The land has been laid to rest. Wood stoves are burning. The beans and corn have all been harvested, shelled and strung up to dry. The whisper of brittle corn stalks greet me each morning as I step out my front door. Lobo Peak disappears into the clouds only to reemerge wrapped in a hat and scarf of fresh snow. Piles of compost, manure and mulch conceal the once green and vibrant furrows and rows of my garden. These layers of decomposing organic matter will protect and feed the soil all winter and next spring, like some great edible blanket. It is the season of festivals of abundance, and our microscopic vecinas y vecinos are no different. I like to imagine them feasting together on buried roots, while they sing to the coming cold. One last heave of life before we all slip into the slumber of winter.
I am proud to say that this year I may have grown the smallest oldest purple cabbage ever. Nine months old and only three inches tall, with three leaves to match. First started in March in my window, transplanted into the garden in June and eaten by a deer in November. Its seed came from the hardware store, and stays in my mind as a potent reminder of the value of ancestral seeds and place-based seed keeping. Red beans that I forgot to harvest last year, pushed into the soil by the sole of workboots, trampled in the spring while the gardens were prepared and barely irrigated, grew into bushy abundant plants. The blue corn that I planted in dusty shallow soil that hadn’t seen water in at least two decades, poked its head above ground just eight days after planting, and matured into a beautiful resilient corn patch. The marigold seed sprinkled on top of my rows just out of reach of the water that would flow down our acequia and into my garden every week, patiently waited for August rains. They became the celebrity of my garden in September, tropical fruits in our high mountain desert, the perfect cushion for weary visiting pollinators.
These seeds came to me not in sealed packages with barcodes, but in recycled medicine bottles and crumbling envelopes with hand scribbled labels. ‘Chamisal Marigold, 2021’. They traveled through countless gardens, greenhouses and fields of northern New Mexico. Passed between neighbors and friends, from mentors to students, a handful pocketed at the annual seed exchange. These seeds carry the knowledge of each of their stewards. They remember the sembradores that planted them and the acequieros that irrigated. They remember the heat, the freezes, the fires, the soil, the water. They are a living record, a library going back countless generations, packed with knowledge beyond anyone’s compression. They are our future. We have no future without them.
At the beginning of this month, I attended a conference in Santa Fe on regenerative agriculture. We learned all about the innovative technologies that farmers and ranchers are using to restore soil health, conserve water and holistically manage crops and livestock. For three days we collectively cast our ideas and imaginations into the future. What is working now that could be scaled up regionally or nationally? What systems are broken and need fixing, and how do we proceed? Faced with the immense injustices of climate change, land commodification and an extractive food system, I saw how we collectively gravitated towards new technological solutions and policy reforms. I left that event asking myself where acequias fit into these discussions? How does traditional irrigation technology, community governance and resource-sharing structure, and decommodified relationship towards land and water (querencia) equip us to navigate an increasingly uncertain future? Especially when acequia technologies (flood irrigation, earthen ditches, hyperlocal governance) are so often disparaged in popular discourse as wasteful relics of an unsustainable past.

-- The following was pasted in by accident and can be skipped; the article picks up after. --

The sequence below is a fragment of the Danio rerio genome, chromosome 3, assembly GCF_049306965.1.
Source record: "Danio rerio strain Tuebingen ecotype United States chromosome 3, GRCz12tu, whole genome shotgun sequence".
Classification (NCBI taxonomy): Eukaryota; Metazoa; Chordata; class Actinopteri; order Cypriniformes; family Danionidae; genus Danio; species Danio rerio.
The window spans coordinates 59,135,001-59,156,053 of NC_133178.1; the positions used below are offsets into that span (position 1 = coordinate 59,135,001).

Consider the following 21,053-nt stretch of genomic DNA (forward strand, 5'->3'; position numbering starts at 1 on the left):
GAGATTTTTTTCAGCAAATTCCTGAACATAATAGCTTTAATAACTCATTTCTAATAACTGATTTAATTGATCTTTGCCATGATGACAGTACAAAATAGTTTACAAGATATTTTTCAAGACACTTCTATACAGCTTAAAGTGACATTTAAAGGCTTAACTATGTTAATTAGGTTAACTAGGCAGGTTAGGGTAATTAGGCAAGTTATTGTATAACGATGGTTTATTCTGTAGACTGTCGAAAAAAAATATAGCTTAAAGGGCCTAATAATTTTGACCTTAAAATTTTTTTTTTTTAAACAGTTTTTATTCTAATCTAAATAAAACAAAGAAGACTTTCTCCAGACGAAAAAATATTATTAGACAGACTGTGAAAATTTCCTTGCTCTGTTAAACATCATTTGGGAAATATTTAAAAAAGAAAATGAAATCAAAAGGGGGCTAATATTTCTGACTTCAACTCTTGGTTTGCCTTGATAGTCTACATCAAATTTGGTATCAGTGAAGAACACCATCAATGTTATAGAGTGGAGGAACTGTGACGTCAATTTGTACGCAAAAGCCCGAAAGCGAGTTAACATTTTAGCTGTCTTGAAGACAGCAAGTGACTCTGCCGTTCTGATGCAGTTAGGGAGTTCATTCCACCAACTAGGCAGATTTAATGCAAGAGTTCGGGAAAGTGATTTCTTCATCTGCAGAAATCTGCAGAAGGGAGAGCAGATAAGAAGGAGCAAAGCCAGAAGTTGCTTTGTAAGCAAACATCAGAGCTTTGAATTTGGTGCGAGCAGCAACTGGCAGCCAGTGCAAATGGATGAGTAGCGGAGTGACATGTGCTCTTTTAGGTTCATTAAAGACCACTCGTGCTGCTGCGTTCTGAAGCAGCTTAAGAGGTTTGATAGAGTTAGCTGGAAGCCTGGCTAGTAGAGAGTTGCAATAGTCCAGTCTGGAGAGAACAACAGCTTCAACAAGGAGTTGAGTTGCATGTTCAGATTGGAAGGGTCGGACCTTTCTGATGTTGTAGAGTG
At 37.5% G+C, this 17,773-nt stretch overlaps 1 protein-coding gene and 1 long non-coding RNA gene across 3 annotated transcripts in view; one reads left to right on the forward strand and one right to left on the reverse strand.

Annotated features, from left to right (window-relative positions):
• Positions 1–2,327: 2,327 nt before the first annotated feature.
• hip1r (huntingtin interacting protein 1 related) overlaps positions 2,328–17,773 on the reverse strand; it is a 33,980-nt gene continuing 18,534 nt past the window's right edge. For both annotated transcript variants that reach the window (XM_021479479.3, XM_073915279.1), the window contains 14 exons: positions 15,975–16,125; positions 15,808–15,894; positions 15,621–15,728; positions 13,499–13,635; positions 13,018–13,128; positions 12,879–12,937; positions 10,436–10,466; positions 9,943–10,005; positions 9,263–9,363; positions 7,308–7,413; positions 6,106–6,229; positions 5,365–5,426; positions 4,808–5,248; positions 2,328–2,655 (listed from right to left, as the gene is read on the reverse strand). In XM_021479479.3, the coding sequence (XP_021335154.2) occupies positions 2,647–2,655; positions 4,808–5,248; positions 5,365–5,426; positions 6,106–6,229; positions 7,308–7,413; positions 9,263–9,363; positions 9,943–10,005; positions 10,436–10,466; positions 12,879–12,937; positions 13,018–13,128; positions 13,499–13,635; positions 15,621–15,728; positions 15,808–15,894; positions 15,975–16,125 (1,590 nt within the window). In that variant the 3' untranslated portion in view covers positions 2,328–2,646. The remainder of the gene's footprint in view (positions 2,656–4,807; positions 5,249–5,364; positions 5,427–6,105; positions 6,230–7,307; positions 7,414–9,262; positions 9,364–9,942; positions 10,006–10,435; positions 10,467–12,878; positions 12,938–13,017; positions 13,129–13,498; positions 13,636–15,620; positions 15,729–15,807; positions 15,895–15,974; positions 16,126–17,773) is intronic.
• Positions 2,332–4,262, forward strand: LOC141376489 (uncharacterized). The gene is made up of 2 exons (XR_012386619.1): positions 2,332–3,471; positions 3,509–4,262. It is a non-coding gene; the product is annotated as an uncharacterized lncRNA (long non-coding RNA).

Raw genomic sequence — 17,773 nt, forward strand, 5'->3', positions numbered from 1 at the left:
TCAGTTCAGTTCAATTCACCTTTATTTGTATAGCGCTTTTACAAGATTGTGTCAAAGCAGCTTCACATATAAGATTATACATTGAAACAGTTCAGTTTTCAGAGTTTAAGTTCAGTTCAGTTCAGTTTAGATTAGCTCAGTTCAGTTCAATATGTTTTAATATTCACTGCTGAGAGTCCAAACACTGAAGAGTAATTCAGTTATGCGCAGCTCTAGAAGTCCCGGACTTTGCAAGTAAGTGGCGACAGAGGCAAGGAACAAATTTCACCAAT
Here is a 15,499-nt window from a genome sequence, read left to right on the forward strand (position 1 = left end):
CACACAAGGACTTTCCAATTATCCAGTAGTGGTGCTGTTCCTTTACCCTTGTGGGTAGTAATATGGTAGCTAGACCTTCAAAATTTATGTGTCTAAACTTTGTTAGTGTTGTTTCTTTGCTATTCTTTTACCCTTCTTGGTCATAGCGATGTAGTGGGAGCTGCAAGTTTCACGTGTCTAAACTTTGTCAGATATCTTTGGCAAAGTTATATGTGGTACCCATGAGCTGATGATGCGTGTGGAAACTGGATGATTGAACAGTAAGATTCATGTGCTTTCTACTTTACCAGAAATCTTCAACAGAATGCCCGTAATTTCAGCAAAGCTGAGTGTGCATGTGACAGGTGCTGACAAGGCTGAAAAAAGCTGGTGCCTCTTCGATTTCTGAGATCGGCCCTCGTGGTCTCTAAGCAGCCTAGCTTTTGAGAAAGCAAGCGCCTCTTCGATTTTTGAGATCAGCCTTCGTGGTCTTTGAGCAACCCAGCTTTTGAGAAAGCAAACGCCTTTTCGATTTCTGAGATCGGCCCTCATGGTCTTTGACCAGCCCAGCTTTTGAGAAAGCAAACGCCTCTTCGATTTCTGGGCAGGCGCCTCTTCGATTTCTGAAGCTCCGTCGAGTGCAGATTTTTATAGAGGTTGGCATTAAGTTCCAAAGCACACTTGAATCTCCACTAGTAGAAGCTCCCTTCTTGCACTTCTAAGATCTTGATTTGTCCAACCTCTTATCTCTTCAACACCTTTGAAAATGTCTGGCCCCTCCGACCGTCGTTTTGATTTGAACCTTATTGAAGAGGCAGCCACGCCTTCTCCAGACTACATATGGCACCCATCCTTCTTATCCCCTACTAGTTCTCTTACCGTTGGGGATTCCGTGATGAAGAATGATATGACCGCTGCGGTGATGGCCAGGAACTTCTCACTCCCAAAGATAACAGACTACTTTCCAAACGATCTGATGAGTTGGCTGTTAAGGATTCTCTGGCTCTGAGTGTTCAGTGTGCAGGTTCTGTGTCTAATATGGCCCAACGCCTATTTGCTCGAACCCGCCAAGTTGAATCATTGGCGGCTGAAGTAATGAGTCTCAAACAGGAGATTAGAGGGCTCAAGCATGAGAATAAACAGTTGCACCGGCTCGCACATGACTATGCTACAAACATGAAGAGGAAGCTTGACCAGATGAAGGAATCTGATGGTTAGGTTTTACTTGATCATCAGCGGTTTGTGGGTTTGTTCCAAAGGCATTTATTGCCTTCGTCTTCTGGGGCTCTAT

There are many robust answers to this question. Academics and researchers are studying acequia hydrology and sociality to show how acequia communities model resilience and adaptability (link to research). They can respond quickly and dynamically to disasters and droughts. They practice mutualism and solidarity in the face of catastrophe. All this is proven not only by the research but also by our lived experiences in acequia communities. In our memories of water scarce years, and our stories about wildfires and floods.
I come back to, however, a deeper truth about the role of our acequias in an uncertain future. I come back to the seeds which contain the memories of so many generations. The seeds that hold the knowledge essential for our survival. These seeds are reflections of our communities, historical and current, and stand as living proof of our capacity for mutual care of the land and people. This capacity is intimately connected to our acequias, the waterways that bind us to one another and to place. These watery threads weave together our neighbors, our valleys, and ultimately our watersheds. They are our future.